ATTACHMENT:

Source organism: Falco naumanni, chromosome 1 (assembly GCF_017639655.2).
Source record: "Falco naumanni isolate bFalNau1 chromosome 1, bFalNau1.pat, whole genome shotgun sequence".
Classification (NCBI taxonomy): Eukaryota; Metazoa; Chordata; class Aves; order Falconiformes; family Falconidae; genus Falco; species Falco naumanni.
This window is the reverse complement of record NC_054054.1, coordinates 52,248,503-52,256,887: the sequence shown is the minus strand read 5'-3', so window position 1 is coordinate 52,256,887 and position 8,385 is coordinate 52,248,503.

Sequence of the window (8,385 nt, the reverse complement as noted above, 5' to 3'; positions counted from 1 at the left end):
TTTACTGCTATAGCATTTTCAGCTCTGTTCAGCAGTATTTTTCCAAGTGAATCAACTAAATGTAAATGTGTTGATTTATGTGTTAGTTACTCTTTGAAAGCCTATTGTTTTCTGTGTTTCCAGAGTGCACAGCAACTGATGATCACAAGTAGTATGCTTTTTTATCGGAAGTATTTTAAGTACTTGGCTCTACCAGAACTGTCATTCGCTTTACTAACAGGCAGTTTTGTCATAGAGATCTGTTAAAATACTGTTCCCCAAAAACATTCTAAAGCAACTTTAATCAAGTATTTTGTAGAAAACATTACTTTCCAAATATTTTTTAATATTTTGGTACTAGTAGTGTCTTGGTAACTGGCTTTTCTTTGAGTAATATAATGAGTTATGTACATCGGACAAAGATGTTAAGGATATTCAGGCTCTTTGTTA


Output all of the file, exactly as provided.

Source organism: Falco naumanni, chromosome 1 (assembly GCF_017639655.2).
Source record: "Falco naumanni isolate bFalNau1 chromosome 1, bFalNau1.pat, whole genome shotgun sequence".
Classification (NCBI taxonomy): Eukaryota; Metazoa; Chordata; class Aves; order Falconiformes; family Falconidae; genus Falco; species Falco naumanni.
This window is the reverse complement of record NC_054054.1, coordinates 52,248,503-52,256,887: the sequence shown is the minus strand read 5'-3', so window position 1 is coordinate 52,256,887 and position 8,385 is coordinate 52,248,503.

Sequence of the window (8,385 nt, the reverse complement as noted above, 5' to 3'; positions counted from 1 at the left end):
TTTACTGCTATAGCATTTTCAGCTCTGTTCAGCAGTATTTTTCCAAGTGAATCAACTAAATGTAAATGTGTTGATTTATGTGTTAGTTACTCTTTGAAAGCCTATTGTTTTCTGTGTTTCCAGAGTGCACAGCAACTGATGATCACAAGTAGTATGCTTTTTTATCGGAAGTATTTTAAGTACTTGGCTCTACCAGAACTGTCATTCGCTTTACTAACAGGCAGTTTTGTCATAGAGATCTGTTAAAATACTGTTCCCCAAAAACATTCTAAAGCAACTTTAATCAAGTATTTTGTAGAAAACATTACTTTCCAAATATTTTTTAATATTTTGGTACTAGTAGTGTCTTGGTAACTGGCTTTTCTTTGAGTAATATAATGAGTTATGTACATCGGACAAAGATGTTAAGGATATTCAGGCTCTTTGTTA